Mercer Arboretum, tucked beside Cypress Creek and woven beneath Aldine Westfield, has become the place where I turn over the mental 'leaf-mold' that feeds many of my stories and poems.
Just as often, though, I find places that make me wish that I could be a patron and commission the stories that pop up as I'm walking down the paths. Today, it was the sound the of the fountains as they burbled rather than splashed a broken trunk that looked like a castle emerging from the side of a tree.
And then, there is the sound of the fountains. How did the photographer capture the Ploomph! of the water so that everyone who sees the image feels the water gather up in the pipe, climb the rickety thickness of the water and then fall over to thump itself back into the chill mass of the water? Does it chuckle to itself, playing at being younger or warmer than it is? Is it daydreaming in a clear blue funk beneath the grey sky and the grey columns? How do you capture that heaviness? The sense of practicality--the ploonk of water filling a tank rather than the splash of a summer fountain?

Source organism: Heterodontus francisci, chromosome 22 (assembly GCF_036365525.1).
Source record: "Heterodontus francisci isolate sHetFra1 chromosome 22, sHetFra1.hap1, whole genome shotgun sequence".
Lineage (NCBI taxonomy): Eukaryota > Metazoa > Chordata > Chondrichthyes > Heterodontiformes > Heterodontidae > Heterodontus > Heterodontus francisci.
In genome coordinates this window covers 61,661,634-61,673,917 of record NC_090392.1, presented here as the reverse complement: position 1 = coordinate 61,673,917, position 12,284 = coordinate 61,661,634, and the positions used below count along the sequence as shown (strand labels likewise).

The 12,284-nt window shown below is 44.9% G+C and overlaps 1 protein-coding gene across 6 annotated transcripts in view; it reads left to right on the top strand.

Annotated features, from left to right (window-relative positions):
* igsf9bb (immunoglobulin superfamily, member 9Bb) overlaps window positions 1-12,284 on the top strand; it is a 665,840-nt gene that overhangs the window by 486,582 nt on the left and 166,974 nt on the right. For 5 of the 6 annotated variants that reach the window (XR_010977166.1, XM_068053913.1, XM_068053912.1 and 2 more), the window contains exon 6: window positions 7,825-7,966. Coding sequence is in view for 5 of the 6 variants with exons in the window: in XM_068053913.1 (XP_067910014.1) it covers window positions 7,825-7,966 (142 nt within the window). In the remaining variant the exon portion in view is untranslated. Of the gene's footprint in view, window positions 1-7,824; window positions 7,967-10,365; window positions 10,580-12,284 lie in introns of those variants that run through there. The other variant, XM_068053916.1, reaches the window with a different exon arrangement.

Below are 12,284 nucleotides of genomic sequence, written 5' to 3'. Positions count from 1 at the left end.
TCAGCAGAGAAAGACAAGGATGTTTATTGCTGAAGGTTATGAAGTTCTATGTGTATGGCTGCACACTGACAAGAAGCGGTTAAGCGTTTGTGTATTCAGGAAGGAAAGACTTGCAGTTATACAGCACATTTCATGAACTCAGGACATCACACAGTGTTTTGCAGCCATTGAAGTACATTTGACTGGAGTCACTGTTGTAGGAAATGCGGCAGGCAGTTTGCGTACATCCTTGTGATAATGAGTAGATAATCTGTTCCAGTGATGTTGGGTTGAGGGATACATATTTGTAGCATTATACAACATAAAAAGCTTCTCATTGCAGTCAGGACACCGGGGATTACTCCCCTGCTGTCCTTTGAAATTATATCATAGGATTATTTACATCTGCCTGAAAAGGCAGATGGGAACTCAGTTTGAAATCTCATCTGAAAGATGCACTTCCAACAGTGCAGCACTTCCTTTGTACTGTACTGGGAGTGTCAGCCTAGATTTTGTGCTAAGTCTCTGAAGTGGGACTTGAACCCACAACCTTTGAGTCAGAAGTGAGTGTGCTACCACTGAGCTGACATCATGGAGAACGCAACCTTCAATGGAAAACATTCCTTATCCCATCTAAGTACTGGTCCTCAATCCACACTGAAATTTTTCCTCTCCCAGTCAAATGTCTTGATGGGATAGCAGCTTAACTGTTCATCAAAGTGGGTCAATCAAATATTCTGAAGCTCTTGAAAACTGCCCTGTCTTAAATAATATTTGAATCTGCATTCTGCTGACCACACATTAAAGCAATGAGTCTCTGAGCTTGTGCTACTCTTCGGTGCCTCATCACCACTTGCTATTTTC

There are stories that I want to tell, but these--these are the stories that I want to hear.